Site icon Linda Ulleseit

Revising for Word Choice

Revising any writing can be difficult for students. Teachers give them a hundred things to look for, and they are overwhelmed. As with any new skill, practice improves performance. By looking for required elements in writing, you  are learning. Next time you sit down to write, more of these elements will be included on the first draft. Revision becomes easy!

In this post, I will focus on revising for WORD CHOICE. It’s so easy to tell students, “Make your actual words better.” They look at you blankly. Every time we write a sentence, we choose which words to use. There is always different way to say something. Here are specifics to look for when making better word choices.

1. Strong nouns and verbs make your writing sing!

For example: This book is about dinosaurs.

Revised: This textbook describes Tyrannus Rex and his dinosaur brothers.

WARNING: Use a thesaurus to remind yourself of different words you already know. Don’t pick unfamiliar words because the part of speech or connotation may make your sentence incomprehensible.


2. Sentence variety prevents boredom in your reader! Some repetition is good–if you want to make a point or emphasize something important–but usually repeating the same sentence beginnings or phrases is lazy.

For example: Jack wrapped Tiger’s leash around the tree, around the rock, around the mailbox. His puppy would not escape again!

In this case, the repetition emphasizes the wrapping and requires no revision.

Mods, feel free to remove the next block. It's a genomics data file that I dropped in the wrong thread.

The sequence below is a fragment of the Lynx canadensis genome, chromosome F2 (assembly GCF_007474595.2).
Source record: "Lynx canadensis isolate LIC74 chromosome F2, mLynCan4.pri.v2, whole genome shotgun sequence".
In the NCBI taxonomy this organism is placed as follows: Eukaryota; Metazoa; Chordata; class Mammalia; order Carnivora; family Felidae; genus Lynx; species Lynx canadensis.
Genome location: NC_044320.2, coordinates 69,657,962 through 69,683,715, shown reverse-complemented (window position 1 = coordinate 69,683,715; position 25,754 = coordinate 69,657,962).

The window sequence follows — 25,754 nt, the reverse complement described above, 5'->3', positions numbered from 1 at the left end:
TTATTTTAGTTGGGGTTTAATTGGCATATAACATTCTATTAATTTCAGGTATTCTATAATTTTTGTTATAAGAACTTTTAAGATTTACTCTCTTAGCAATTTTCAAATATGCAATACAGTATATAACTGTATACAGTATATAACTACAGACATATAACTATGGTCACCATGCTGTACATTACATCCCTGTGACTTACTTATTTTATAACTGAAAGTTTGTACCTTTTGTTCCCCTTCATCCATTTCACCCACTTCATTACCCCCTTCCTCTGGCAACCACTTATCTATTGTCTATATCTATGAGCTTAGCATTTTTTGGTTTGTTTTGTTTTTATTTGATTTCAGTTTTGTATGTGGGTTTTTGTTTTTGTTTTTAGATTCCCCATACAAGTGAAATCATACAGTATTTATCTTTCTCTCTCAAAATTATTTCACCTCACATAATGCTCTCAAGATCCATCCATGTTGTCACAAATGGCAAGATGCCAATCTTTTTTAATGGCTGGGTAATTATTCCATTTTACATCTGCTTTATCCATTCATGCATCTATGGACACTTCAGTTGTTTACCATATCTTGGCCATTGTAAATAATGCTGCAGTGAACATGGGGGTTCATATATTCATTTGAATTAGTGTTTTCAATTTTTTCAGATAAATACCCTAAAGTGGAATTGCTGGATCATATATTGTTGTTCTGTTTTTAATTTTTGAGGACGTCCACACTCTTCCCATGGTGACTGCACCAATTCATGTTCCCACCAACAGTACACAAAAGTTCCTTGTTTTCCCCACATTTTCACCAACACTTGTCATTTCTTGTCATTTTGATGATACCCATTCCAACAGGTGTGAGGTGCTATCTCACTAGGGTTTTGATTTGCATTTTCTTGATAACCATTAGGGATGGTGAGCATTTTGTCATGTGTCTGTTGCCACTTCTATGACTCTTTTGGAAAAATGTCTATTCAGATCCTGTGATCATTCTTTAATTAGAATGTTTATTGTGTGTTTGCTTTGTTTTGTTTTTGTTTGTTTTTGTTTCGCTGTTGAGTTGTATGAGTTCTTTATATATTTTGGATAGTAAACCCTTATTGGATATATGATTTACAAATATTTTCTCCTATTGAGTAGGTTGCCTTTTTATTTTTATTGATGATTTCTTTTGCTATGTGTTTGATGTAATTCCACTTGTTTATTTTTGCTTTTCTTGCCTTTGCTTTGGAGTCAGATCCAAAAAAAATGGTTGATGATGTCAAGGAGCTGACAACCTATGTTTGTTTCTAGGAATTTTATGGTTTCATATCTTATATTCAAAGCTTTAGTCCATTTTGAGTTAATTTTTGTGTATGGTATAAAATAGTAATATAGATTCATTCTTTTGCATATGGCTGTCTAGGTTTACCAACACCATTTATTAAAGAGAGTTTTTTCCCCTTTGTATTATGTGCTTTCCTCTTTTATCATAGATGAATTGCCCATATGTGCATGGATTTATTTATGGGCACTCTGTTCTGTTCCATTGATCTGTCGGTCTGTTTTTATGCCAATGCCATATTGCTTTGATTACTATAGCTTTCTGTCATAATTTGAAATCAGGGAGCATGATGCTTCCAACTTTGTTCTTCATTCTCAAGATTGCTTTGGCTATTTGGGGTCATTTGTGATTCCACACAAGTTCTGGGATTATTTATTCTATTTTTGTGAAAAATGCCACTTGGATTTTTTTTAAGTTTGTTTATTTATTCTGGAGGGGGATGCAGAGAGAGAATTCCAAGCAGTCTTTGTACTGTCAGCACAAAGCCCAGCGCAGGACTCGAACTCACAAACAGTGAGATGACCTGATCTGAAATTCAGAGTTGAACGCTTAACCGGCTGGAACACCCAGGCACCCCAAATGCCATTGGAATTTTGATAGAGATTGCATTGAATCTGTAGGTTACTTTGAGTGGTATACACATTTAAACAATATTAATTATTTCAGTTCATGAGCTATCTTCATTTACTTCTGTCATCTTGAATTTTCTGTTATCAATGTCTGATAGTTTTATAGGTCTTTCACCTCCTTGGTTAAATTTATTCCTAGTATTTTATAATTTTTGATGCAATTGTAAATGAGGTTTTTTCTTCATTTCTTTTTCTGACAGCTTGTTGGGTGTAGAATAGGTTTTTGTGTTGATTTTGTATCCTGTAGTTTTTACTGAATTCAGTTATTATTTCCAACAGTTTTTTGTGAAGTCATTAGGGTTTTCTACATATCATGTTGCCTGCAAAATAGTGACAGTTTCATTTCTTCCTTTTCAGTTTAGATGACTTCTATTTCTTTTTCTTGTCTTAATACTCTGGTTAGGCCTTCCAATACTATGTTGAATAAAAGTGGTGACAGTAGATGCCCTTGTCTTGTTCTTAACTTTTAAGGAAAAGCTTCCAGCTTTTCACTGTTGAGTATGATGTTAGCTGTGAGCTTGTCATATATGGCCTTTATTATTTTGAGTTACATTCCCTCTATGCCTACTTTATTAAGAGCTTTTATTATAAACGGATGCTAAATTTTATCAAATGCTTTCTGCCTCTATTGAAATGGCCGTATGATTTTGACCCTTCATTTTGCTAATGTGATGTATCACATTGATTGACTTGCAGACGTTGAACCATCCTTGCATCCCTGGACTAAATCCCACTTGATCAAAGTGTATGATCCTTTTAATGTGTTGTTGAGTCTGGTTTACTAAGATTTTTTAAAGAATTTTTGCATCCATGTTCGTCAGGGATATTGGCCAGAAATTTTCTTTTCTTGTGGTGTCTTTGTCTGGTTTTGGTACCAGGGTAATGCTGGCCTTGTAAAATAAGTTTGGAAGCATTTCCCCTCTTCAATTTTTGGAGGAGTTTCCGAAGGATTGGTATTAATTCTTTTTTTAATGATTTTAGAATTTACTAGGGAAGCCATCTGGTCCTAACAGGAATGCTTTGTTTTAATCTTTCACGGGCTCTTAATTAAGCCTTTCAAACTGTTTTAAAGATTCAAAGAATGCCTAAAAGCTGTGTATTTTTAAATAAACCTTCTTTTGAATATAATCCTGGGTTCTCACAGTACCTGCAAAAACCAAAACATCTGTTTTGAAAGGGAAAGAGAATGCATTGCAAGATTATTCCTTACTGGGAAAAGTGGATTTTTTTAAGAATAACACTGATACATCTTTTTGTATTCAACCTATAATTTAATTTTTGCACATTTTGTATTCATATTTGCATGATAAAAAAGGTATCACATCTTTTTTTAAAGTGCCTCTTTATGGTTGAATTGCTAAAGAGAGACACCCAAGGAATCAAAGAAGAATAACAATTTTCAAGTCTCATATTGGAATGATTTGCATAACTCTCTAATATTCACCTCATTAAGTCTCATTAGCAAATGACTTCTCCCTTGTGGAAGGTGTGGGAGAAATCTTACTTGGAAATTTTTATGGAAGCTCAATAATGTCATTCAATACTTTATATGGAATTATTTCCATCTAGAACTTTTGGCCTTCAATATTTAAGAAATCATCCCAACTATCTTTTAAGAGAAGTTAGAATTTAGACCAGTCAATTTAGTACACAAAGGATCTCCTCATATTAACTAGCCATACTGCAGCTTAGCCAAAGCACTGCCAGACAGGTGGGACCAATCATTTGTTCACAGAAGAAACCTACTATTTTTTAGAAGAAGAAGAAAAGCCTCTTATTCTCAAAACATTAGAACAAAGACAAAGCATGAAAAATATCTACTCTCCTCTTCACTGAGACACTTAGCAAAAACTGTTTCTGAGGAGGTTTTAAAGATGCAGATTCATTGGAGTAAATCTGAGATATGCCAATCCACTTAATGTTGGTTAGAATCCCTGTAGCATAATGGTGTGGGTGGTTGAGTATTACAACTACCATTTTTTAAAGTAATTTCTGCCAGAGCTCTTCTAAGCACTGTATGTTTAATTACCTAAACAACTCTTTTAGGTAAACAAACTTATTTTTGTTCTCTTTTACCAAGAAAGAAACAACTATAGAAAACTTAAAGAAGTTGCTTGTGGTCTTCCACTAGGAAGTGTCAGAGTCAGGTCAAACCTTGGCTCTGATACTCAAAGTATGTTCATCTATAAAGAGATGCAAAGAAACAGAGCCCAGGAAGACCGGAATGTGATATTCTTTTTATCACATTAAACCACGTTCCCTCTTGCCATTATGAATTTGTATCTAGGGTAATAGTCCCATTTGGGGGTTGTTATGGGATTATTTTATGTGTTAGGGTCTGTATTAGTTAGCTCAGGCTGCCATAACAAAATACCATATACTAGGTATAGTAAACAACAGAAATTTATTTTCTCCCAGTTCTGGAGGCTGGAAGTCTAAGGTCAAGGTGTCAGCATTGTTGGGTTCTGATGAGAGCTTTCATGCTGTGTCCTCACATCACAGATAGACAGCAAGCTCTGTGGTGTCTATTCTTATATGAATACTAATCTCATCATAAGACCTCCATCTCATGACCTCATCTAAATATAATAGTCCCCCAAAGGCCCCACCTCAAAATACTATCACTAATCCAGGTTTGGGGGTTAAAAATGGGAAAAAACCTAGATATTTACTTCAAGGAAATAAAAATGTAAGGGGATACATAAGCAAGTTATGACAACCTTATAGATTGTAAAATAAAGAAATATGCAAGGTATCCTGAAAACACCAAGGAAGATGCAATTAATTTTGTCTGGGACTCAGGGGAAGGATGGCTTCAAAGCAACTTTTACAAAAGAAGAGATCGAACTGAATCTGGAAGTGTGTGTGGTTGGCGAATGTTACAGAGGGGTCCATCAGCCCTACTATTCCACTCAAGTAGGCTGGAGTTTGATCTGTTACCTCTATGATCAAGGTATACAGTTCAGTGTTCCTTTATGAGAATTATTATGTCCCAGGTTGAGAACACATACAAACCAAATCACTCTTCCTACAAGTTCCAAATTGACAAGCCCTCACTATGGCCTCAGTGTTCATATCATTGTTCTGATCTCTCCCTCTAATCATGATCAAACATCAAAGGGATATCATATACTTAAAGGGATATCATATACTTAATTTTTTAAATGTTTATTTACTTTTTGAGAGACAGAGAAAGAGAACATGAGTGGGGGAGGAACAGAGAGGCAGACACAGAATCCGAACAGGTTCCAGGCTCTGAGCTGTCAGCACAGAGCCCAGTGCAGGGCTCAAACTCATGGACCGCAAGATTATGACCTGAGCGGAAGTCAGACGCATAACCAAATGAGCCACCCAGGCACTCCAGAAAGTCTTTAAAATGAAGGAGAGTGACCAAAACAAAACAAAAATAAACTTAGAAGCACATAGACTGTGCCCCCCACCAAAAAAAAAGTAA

Another example: Jack tied up his dog. Jack went inside the store. Jack bought ice cream.

Revised: Jack tied up his dog, went inside the store, and bought ice cream.


3. Wordiness is a curse! Students sometimes think that using more words to express an idea shows they are intelligent. Not so! Express your ideas as clearly and concisely as you can.

Some examples:

I came to the realization that

I realized that

She is of the opinion that

She thinks that

Concerning the matter of


During the course of


In the event that


In the process of

During, while

Regardless of the fact that


Due to the fact that


In all cases


At that point in time


Prior to



4. Pronouns can be tricky! Every time you use a pronoun, make sure the reader can tell who or what it refers to!

Example: Susie smiled at Rheya even though she didn’t like her very much. Who doesn’t like who?

Revised: Susie smiled at Rheya, even though Rheya didn’t like Susie very much. (This can actually now be revised for variety)


FINALLY, as with all revisions, have someone else read it to make sure that will all your changes you haven’t messed up the basic story. Happy revising!


Exit mobile version